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Rochester mayor responds to backlash over public vigil

Mayor Lovely Warren. Mayor Lovely Warren.

Jennifer Lewke
Updated: April 15, 2020 06:10 PM
Created: April 15, 2020 04:44 PM

ROCHESTER, N.Y. (WHEC) — There’s more to the story. That’s the message from Rochester Mayor Lovely Warren Wednesday after she failed to break up a group of more than 100 people who gathered over the weekend on a city street to mourn the death of a shooting victim. 

Police responded to the gathering, but at the direction of the mayor, it was allowed to continue despite the social distancing rules she and other public officials have been strongly urging the public to follow during the COVID-19 pandemic. 

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On Wednesday, News10NBC Investigative Reporter Jennifer Lewke sat down for a one-on-one interview with Warren. 

Jennifer Lewke (News10NBC): I want to start with the vigil from over the weekend. We’re a couple of days removed now, and I’m wondering in hindsight whether you would’ve made any different decisions? 

Mayor Lovely Warren: Well, let’s be very clear about something here, and this whole thing of “allowed," it is technically both yellow journalism and simply not true. What happened was the vigil had started happening already, there were already 100-and-something people there. Nobody called and asked for permission to do this. It was something that was already occurring. I got a call from the chief saying that this was occurring and should he send officers in to break this up.

As you all know, we have been working for the past three to four weeks now to provide a message of social distancing, so we’re not going to contradict what the message from our healthcare officials was, which was to social distance. So, for anybody to think that we gave permission is just simply not true. It’s untrue. What happened was, it was already occurring… I got a call and I said well, I live around the corner, let me go out here and assess the situation to see what if anything that we can do.

Upon arrival and seeing what was taking place, seeing people crying, seeing people mourn, I contacted Pathways to Peace who also sent out a couple of people who talked and realized and recognized that, at that point in time, people were not in the state of mind to be educated on the coronavirus. They were mourning the loss of a loved one, and they were not in the right state of mind.

The chief and I reconnected and knew that the only thing you could do was go in with force and send officers in there and put possibly the community and our officers in harm’s way. We knew that because emotions were running high. We were just going to put a powder keg in the middle of this and light it up — no, that was not what we were going to do. 

Lewke: We've taken dozens of phone calls and emails since this happened, and many of those phone calls and emails are coming from folks who lost someone during this pandemic whether from COVID-19 or some other illness and weren't allowed to have a funeral, weren't allowed to gather to mourn like those folks were over the weekend. What would be your message to them? 

Warren: And that's why I'm saying Jennifer, that when you say allowed to do that… nobody asked for permission. This was something that was already happening. So if those people would have gathered their family in their home, do you expect the police officers to go in and break it up, or if they were outside in their front yard and go in and break them up and say, oh well you can't do this?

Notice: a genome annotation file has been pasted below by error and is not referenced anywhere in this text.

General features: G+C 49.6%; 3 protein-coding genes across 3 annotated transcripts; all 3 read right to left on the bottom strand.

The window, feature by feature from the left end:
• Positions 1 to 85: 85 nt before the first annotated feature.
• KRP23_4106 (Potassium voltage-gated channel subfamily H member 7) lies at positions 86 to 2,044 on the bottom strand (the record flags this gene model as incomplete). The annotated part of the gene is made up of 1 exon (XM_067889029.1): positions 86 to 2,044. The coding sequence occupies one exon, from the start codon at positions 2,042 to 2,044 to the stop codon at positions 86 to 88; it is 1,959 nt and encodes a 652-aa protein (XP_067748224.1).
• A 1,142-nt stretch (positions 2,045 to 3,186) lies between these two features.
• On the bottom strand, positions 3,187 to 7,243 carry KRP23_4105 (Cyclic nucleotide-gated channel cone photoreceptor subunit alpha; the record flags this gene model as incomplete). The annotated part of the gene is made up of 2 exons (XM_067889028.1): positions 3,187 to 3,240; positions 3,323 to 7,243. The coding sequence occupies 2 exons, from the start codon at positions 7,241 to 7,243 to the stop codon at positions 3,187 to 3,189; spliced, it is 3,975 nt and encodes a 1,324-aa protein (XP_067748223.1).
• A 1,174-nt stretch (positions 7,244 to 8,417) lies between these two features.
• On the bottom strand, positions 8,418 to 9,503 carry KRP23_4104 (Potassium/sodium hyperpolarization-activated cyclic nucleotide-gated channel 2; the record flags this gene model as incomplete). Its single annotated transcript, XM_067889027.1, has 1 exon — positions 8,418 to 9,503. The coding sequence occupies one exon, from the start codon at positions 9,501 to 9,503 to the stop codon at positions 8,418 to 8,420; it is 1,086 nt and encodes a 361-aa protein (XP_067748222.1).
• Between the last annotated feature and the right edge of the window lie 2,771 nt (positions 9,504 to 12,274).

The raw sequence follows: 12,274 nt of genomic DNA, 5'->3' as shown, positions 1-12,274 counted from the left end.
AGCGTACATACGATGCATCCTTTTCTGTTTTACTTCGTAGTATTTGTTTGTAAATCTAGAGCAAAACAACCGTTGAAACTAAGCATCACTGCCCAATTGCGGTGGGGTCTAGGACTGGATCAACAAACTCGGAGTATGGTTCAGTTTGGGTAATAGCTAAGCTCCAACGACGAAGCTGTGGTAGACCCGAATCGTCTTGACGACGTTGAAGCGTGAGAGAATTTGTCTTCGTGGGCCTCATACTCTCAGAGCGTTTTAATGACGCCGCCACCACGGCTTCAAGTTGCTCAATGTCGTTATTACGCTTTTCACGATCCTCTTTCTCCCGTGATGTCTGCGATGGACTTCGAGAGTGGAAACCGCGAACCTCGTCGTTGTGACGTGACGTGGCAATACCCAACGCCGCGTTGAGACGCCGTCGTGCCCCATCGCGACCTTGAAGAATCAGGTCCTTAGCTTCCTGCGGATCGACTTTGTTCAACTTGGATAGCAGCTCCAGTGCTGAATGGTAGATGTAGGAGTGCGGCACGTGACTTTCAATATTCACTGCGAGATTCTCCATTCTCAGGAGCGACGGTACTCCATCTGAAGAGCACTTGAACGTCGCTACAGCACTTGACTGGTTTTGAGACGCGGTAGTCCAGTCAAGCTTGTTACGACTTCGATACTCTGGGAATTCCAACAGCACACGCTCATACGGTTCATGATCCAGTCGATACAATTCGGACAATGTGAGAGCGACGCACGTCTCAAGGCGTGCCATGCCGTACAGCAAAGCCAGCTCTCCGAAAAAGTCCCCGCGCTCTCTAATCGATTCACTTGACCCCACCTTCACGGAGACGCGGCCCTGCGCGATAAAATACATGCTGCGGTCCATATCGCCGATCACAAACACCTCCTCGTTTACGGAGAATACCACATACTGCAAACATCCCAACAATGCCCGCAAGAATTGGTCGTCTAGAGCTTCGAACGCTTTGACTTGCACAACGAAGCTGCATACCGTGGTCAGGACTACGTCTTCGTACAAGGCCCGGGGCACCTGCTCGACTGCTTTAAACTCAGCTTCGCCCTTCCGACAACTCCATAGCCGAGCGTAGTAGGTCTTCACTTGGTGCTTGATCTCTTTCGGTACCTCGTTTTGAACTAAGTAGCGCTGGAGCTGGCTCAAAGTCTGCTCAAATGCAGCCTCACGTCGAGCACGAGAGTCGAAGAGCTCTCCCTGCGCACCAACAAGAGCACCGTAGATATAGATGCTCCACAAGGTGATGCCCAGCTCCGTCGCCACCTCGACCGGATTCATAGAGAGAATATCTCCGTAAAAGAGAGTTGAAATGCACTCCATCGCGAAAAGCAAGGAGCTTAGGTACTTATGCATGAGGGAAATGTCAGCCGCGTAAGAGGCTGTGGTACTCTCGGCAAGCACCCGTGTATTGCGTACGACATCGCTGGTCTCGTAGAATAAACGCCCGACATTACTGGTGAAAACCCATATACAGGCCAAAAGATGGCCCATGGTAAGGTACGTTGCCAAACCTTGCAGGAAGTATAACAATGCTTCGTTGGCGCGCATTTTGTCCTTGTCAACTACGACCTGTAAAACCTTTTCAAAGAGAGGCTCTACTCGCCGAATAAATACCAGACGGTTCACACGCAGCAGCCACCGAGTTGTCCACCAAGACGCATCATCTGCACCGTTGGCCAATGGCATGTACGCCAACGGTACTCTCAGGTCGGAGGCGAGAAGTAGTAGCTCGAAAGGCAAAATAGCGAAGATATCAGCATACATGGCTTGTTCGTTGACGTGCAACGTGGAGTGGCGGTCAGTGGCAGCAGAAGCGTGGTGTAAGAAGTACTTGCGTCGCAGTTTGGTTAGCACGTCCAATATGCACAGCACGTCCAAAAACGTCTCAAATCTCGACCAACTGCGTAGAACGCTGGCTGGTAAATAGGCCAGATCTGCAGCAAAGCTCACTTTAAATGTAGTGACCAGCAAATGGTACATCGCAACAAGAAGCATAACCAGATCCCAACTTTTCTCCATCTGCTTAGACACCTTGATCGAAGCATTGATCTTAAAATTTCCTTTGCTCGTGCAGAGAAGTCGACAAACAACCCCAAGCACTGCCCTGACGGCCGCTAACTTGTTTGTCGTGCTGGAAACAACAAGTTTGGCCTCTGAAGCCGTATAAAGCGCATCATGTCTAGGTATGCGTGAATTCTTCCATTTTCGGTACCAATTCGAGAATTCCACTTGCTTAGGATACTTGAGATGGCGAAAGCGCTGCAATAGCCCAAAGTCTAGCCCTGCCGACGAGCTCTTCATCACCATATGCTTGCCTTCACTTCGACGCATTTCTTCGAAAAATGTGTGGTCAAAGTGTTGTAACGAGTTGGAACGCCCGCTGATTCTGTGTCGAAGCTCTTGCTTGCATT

Lewke: I think in the middle of this pandemic, most people might think that could happen. 

Warren: Well, I'm telling you that in the situation, and let me be clear, I lost an uncle to this, my cousins are nurses that are in nursing homes and in hospitals. I understand. We don't condone, it's not that this is condoned, this wasn't permission asked. It was something that was already occurring and happening… We could have made a decision to do more harm to cause more friction especially given the relationship that many people in this challenged community have with the police officers, or we could have allowed or let this situation play out the way that it did. 

Lewke: So, you're saying that there was a threat of violence, like you felt like that the situation was heightened? 

Warren: No, I'm not gonna say that there was a threat of violence. The fact of the matter is that you just don't know.

Lewke: Do you worry that people will see, and I know you keep saying you didn't use the word allowed, but there was a conversation between you and the chief about whether to use force. So, do you worry that if there is a similar situation not at that corner but if there's another death of some sort, we had another shooting yesterday, that people will think, "the mayor let it go this time, she'll let it go this time, too?"

Warren: No, because then you're in a different position, right? So the thing about it is we had investigators and police officers that were out there all throughout the morning doing the investigation. This particular vigil happened, people started to gather, there was no warning of this taking place. So, now we understand, and we know that okay, we need to have our Pathways to Peace folks out there early to do that education.

Once it’s already started, once you have hundreds of people gathered, that is not going to be a great situation to go in and use force and round people up. And you may not have heard people say that, but let me tell you what I’ve heard. I’ve heard round them up, I’ve heard them called N-words. I’ve heard the despicable things and the racist things that have been said about our young people in this city.

Watch the full interview below. 


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